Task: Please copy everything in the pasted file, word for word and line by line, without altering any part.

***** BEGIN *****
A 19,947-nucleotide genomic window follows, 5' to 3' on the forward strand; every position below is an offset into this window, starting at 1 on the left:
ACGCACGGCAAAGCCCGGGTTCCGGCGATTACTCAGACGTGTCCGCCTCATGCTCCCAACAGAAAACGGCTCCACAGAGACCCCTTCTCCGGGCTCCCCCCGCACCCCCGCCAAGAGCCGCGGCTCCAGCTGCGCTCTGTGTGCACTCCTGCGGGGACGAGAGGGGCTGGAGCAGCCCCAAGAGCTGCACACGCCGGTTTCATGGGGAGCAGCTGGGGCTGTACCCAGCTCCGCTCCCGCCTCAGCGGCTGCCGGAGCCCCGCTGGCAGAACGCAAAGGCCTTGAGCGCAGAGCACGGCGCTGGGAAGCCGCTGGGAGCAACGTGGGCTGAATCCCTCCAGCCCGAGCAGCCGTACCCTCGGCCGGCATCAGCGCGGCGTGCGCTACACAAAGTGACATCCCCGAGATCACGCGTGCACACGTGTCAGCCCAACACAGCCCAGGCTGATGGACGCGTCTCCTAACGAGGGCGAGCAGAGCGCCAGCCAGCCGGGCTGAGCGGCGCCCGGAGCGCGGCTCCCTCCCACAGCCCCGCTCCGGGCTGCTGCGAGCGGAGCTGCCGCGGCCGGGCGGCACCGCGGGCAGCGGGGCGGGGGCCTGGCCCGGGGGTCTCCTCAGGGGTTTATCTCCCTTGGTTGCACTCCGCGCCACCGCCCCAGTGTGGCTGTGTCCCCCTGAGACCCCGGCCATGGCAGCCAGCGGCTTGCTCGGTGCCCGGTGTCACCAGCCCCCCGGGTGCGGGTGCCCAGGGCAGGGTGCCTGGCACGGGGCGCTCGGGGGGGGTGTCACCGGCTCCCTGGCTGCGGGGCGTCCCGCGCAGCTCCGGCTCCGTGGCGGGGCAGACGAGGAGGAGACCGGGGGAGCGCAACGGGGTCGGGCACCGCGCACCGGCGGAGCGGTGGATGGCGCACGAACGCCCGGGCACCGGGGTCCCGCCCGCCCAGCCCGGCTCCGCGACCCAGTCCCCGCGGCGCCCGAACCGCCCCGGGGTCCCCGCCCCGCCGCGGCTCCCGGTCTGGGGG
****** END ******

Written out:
A 19,947-nucleotide genomic window follows, 5' to 3' on the forward strand; every position below is an offset into this window, starting at 1 on the left:
ACGCACGGCAAAGCCCGGGTTCCGGCGATTACTCAGACGTGTCCGCCTCATGCTCCCAACAGAAAACGGCTCCACAGAGACCCCTTCTCCGGGCTCCCCCCGCACCCCCGCCAAGAGCCGCGGCTCCAGCTGCGCTCTGTGTGCACTCCTGCGGGGACGAGAGGGGCTGGAGCAGCCCCAAGAGCTGCACACGCCGGTTTCATGGGGAGCAGCTGGGGCTGTACCCAGCTCCGCTCCCGCCTCAGCGGCTGCCGGAGCCCCGCTGGCAGAACGCAAAGGCCTTGAGCGCAGAGCACGGCGCTGGGAAGCCGCTGGGAGCAACGTGGGCTGAATCCCTCCAGCCCGAGCAGCCGTACCCTCGGCCGGCATCAGCGCGGCGTGCGCTACACAAAGTGACATCCCCGAGATCACGCGTGCACACGTGTCAGCCCAACACAGCCCAGGCTGATGGACGCGTCTCCTAACGAGGGCGAGCAGAGCGCCAGCCAGCCGGGCTGAGCGGCGCCCGGAGCGCGGCTCCCTCCCACAGCCCCGCTCCGGGCTGCTGCGAGCGGAGCTGCCGCGGCCGGGCGGCACCGCGGGCAGCGGGGCGGGGGCCTGGCCCGGGGGTCTCCTCAGGGGTTTATCTCCCTTGGTTGCACTCCGCGCCACCGCCCCAGTGTGGCTGTGTCCCCCTGAGACCCCGGCCATGGCAGCCAGCGGCTTGCTCGGTGCCCGGTGTCACCAGCCCCCCGGGTGCGGGTGCCCAGGGCAGGGTGCCTGGCACGGGGCGCTCGGGGGGGGTGTCACCGGCTCCCTGGCTGCGGGGCGTCCCGCGCAGCTCCGGCTCCGTGGCGGGGCAGACGAGGAGGAGACCGGGGGAGCGCAACGGGGTCGGGCACCGCGCACCGGCGGAGCGGTGGATGGCGCACGAACGCCCGGGCACCGGGGTCCCGCCCGCCCAGCCCGGCTCCGCGACCCAGTCCCCGCGGCGCCCGAACCGCCCCGGGGTCCCCGCCCCGCCGCGGCTCCCGGTCTGGGGG